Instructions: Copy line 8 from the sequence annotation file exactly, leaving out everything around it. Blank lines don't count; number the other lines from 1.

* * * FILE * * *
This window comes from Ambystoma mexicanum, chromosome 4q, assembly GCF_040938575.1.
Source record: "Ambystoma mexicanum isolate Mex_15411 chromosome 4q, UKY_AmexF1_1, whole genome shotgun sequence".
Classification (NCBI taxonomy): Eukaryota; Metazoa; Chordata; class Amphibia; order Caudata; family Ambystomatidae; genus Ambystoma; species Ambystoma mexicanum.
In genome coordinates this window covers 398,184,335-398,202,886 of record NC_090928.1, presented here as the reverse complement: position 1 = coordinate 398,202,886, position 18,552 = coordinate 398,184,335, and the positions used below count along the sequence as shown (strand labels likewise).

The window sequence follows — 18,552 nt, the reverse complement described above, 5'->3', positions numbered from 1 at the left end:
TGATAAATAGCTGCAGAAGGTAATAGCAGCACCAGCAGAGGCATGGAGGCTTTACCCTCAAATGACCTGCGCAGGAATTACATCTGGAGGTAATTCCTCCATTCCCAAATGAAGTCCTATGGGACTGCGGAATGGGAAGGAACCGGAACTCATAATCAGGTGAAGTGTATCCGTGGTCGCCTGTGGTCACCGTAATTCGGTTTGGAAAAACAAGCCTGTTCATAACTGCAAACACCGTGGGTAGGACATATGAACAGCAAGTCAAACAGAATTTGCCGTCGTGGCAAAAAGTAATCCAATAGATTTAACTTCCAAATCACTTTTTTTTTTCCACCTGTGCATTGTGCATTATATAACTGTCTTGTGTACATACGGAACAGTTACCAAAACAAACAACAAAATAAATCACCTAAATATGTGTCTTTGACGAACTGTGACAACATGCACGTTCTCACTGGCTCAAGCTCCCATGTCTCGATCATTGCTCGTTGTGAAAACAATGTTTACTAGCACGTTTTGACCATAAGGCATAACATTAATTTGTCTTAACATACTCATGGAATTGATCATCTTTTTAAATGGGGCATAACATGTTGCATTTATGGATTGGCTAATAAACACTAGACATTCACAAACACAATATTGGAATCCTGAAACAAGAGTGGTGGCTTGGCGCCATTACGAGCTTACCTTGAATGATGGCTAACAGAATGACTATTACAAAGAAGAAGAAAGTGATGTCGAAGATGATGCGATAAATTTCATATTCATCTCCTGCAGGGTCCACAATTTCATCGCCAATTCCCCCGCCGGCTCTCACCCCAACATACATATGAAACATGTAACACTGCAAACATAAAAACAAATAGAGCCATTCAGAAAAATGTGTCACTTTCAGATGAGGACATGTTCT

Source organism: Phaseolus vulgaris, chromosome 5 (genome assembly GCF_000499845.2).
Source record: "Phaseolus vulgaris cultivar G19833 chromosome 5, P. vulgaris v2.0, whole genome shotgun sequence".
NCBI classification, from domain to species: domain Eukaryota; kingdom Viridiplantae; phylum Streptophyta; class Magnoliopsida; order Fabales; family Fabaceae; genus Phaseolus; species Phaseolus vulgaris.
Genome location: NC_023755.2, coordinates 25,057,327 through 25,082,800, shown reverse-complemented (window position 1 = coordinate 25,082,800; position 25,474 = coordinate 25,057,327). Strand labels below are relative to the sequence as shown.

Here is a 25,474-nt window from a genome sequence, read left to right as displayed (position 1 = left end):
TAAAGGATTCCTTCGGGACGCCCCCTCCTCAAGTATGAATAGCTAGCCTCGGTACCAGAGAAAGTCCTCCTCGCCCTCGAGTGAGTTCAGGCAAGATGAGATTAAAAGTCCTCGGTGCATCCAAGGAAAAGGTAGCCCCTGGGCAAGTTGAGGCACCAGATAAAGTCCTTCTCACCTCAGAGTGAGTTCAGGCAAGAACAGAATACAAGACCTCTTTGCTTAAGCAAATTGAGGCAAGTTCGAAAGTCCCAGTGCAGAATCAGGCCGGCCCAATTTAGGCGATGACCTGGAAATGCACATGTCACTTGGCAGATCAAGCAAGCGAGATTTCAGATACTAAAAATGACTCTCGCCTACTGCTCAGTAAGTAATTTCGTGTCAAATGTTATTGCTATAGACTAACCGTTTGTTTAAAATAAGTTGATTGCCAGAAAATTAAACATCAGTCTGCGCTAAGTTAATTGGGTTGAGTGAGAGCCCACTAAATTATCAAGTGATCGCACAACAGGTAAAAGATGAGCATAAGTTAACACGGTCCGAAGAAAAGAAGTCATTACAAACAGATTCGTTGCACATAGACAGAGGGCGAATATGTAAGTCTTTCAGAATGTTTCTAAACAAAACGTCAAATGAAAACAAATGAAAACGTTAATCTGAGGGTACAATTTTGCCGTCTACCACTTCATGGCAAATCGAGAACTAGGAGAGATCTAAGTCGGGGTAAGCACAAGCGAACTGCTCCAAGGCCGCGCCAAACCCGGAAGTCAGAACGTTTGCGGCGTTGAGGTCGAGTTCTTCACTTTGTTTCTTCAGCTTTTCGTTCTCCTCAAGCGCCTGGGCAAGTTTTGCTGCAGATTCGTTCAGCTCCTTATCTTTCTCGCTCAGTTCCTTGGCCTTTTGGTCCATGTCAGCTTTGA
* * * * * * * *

Source record: "Phaseolus vulgaris cultivar G19833 chromosome 5, P. vulgaris v2.0, whole genome shotgun sequence".